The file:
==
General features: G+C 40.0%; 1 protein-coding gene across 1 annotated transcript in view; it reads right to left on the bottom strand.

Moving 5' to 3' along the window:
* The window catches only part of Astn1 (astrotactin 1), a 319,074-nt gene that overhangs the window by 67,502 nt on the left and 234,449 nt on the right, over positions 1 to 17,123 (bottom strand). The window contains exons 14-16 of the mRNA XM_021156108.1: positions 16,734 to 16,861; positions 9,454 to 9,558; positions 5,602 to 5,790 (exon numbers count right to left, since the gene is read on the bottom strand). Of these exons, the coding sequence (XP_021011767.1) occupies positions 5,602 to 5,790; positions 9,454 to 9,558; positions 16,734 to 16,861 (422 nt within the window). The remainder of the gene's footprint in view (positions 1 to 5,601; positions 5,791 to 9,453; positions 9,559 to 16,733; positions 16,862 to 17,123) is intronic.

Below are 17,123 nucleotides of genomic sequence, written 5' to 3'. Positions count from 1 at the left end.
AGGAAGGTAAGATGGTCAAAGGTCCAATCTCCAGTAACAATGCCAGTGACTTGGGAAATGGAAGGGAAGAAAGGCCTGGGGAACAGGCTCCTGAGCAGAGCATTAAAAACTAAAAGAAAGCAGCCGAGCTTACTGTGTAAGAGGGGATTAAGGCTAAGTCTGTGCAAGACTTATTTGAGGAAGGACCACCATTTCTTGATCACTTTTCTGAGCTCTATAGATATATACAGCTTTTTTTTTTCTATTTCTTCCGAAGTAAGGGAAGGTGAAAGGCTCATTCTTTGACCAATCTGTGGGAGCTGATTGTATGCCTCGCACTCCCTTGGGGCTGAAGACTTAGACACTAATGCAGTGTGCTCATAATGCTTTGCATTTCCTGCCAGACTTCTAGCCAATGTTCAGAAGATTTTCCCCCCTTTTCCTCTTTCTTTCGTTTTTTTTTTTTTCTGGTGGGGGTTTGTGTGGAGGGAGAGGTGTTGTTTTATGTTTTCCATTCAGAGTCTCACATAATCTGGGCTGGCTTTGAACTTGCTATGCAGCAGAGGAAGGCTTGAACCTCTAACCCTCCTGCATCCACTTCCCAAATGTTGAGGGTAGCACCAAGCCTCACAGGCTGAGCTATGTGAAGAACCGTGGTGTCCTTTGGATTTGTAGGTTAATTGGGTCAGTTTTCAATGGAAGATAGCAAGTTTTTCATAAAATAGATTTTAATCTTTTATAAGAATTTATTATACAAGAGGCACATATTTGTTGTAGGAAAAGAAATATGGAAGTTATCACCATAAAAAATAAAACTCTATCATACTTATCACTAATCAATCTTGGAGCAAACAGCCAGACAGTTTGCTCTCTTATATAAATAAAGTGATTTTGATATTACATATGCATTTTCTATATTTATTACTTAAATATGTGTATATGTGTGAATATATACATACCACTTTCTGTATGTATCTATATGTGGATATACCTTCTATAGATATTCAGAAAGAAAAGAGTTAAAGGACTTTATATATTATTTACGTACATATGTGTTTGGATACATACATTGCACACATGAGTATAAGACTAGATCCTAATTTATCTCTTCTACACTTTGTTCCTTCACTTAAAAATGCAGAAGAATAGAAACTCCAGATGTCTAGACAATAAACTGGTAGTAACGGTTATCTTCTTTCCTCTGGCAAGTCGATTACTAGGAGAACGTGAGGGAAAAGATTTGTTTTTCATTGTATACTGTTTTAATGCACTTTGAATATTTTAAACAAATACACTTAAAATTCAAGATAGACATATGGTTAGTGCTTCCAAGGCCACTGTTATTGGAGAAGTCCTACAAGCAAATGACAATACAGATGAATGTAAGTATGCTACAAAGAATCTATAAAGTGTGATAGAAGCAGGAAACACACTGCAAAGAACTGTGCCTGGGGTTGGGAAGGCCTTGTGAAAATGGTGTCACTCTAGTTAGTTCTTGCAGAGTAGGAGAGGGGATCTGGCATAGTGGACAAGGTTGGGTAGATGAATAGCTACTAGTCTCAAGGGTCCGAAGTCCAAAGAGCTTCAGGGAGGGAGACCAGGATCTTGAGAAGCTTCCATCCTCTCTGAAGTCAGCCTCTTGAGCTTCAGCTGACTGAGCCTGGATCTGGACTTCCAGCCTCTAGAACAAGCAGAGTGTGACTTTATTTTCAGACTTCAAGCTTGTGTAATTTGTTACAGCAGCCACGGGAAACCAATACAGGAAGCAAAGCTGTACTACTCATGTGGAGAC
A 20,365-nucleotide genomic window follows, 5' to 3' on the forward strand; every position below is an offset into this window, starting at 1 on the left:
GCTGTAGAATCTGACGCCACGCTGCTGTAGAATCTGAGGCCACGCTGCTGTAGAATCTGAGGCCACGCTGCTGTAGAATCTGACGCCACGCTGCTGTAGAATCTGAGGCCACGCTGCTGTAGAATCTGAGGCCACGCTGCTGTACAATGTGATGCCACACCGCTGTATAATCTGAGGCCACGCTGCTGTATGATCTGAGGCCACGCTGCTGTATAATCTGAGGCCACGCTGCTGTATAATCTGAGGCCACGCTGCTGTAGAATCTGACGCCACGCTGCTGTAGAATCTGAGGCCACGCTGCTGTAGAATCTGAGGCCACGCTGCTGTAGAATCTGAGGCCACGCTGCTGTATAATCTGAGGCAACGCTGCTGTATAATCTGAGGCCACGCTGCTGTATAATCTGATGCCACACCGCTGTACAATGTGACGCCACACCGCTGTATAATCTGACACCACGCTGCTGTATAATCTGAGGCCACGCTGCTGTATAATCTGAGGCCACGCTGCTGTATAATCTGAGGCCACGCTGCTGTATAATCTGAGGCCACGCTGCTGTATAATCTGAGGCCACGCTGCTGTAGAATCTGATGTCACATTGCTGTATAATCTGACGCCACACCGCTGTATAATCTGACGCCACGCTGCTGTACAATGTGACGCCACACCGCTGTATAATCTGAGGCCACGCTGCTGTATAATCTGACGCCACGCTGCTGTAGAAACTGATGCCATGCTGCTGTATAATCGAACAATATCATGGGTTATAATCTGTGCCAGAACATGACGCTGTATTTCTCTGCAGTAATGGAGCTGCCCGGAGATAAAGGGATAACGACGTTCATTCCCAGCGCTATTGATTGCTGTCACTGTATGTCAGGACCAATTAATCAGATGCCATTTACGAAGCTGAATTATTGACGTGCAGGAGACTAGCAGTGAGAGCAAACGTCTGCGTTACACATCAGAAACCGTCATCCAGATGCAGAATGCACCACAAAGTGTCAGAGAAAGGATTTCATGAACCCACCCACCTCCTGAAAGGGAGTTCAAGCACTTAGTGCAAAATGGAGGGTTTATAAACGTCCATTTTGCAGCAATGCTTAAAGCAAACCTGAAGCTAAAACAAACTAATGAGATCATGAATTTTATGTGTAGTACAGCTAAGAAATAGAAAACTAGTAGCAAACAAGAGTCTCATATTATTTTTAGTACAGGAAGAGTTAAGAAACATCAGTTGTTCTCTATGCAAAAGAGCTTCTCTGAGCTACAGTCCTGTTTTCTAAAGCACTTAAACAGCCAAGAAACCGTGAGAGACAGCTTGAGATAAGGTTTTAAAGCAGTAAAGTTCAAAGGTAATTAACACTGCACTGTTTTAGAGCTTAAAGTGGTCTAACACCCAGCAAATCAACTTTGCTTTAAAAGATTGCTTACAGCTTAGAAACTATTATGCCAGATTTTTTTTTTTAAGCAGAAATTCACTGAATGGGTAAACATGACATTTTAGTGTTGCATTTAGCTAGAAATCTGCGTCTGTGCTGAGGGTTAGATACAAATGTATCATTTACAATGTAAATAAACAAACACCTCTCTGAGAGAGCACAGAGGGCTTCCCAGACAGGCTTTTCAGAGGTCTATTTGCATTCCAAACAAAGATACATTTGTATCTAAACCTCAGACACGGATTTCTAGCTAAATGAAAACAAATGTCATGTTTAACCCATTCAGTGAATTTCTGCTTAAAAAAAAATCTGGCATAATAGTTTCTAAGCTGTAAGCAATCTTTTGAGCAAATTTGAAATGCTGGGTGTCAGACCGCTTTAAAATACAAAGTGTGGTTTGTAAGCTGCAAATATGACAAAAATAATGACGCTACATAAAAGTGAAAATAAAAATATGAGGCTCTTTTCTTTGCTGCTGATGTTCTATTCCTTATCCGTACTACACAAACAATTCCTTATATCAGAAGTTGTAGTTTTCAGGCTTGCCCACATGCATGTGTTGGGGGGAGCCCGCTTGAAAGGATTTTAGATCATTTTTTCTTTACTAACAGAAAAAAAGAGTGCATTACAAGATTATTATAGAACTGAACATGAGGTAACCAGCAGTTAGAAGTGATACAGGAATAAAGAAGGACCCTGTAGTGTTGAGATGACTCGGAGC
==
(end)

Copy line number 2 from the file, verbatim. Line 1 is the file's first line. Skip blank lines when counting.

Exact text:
Moving 5' to 3' along the window: